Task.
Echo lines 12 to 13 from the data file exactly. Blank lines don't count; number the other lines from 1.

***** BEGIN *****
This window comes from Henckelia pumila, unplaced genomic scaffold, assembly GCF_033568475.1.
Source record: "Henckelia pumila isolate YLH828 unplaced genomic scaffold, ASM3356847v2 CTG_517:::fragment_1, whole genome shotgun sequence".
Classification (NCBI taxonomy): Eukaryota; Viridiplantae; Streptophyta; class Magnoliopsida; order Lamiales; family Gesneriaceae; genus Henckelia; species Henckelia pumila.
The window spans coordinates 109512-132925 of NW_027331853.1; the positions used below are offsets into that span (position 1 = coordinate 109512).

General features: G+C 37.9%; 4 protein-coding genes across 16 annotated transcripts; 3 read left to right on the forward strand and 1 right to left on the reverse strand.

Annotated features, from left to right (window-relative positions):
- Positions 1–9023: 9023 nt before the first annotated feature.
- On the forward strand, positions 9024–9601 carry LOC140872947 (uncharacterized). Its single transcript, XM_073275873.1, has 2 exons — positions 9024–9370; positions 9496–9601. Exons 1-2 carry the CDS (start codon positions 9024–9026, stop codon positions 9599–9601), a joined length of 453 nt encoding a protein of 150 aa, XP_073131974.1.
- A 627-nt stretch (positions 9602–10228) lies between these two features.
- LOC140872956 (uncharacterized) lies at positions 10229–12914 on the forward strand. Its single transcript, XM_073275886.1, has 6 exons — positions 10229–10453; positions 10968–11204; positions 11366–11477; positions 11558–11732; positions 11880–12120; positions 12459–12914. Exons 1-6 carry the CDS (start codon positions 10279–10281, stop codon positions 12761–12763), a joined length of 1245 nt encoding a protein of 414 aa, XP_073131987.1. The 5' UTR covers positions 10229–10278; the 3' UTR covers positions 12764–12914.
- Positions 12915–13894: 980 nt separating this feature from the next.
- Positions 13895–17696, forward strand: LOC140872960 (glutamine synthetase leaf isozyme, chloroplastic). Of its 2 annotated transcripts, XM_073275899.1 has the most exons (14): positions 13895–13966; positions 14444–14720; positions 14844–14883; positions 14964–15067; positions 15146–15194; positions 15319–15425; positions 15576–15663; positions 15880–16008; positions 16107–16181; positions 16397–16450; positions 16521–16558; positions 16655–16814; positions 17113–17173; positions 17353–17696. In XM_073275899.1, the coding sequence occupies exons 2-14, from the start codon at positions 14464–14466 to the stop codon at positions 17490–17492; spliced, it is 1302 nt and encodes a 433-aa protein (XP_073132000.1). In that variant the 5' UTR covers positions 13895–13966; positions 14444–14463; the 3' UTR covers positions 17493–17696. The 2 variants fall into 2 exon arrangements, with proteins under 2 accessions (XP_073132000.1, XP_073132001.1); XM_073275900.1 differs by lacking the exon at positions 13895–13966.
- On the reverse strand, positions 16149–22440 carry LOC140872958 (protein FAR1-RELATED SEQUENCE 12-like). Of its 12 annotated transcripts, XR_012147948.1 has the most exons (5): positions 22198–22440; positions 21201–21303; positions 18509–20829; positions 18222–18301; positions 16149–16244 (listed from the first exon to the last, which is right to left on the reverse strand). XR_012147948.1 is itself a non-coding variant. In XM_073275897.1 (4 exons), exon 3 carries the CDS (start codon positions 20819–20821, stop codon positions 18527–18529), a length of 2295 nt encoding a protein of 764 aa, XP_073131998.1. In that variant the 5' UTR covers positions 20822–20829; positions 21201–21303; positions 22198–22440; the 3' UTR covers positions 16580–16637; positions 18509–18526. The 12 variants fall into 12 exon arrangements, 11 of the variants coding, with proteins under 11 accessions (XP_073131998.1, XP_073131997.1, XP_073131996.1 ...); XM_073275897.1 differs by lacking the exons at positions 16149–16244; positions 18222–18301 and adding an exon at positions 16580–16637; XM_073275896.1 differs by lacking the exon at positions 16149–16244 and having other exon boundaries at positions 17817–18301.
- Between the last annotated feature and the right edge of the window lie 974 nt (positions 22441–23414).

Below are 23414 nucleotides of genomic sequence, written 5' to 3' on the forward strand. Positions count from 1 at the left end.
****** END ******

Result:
- Positions 13895–17696, forward strand: LOC140872960 (glutamine synthetase leaf isozyme, chloroplastic). Of its 2 annotated transcripts, XM_073275899.1 has the most exons (14): positions 13895–13966; positions 14444–14720; positions 14844–14883; positions 14964–15067; positions 15146–15194; positions 15319–15425; positions 15576–15663; positions 15880–16008; positions 16107–16181; positions 16397–16450; positions 16521–16558; positions 16655–16814; positions 17113–17173; positions 17353–17696. In XM_073275899.1, the coding sequence occupies exons 2-14, from the start codon at positions 14464–14466 to the stop codon at positions 17490–17492; spliced, it is 1302 nt and encodes a 433-aa protein (XP_073132000.1). In that variant the 5' UTR covers positions 13895–13966; positions 14444–14463; the 3' UTR covers positions 17493–17696. The 2 variants fall into 2 exon arrangements, with proteins under 2 accessions (XP_073132000.1, XP_073132001.1); XM_073275900.1 differs by lacking the exon at positions 13895–13966.
- On the reverse strand, positions 16149–22440 carry LOC140872958 (protein FAR1-RELATED SEQUENCE 12-like). Of its 12 annotated transcripts, XR_012147948.1 has the most exons (5): positions 22198–22440; positions 21201–21303; positions 18509–20829; positions 18222–18301; positions 16149–16244 (listed from the first exon to the last, which is right to left on the reverse strand). XR_012147948.1 is itself a non-coding variant. In XM_073275897.1 (4 exons), exon 3 carries the CDS (start codon positions 20819–20821, stop codon positions 18527–18529), a length of 2295 nt encoding a protein of 764 aa, XP_073131998.1. In that variant the 5' UTR covers positions 20822–20829; positions 21201–21303; positions 22198–22440; the 3' UTR covers positions 16580–16637; positions 18509–18526. The 12 variants fall into 12 exon arrangements, 11 of the variants coding, with proteins under 11 accessions (XP_073131998.1, XP_073131997.1, XP_073131996.1 ...); XM_073275897.1 differs by lacking the exons at positions 16149–16244; positions 18222–18301 and adding an exon at positions 16580–16637; XM_073275896.1 differs by lacking the exon at positions 16149–16244 and having other exon boundaries at positions 17817–18301.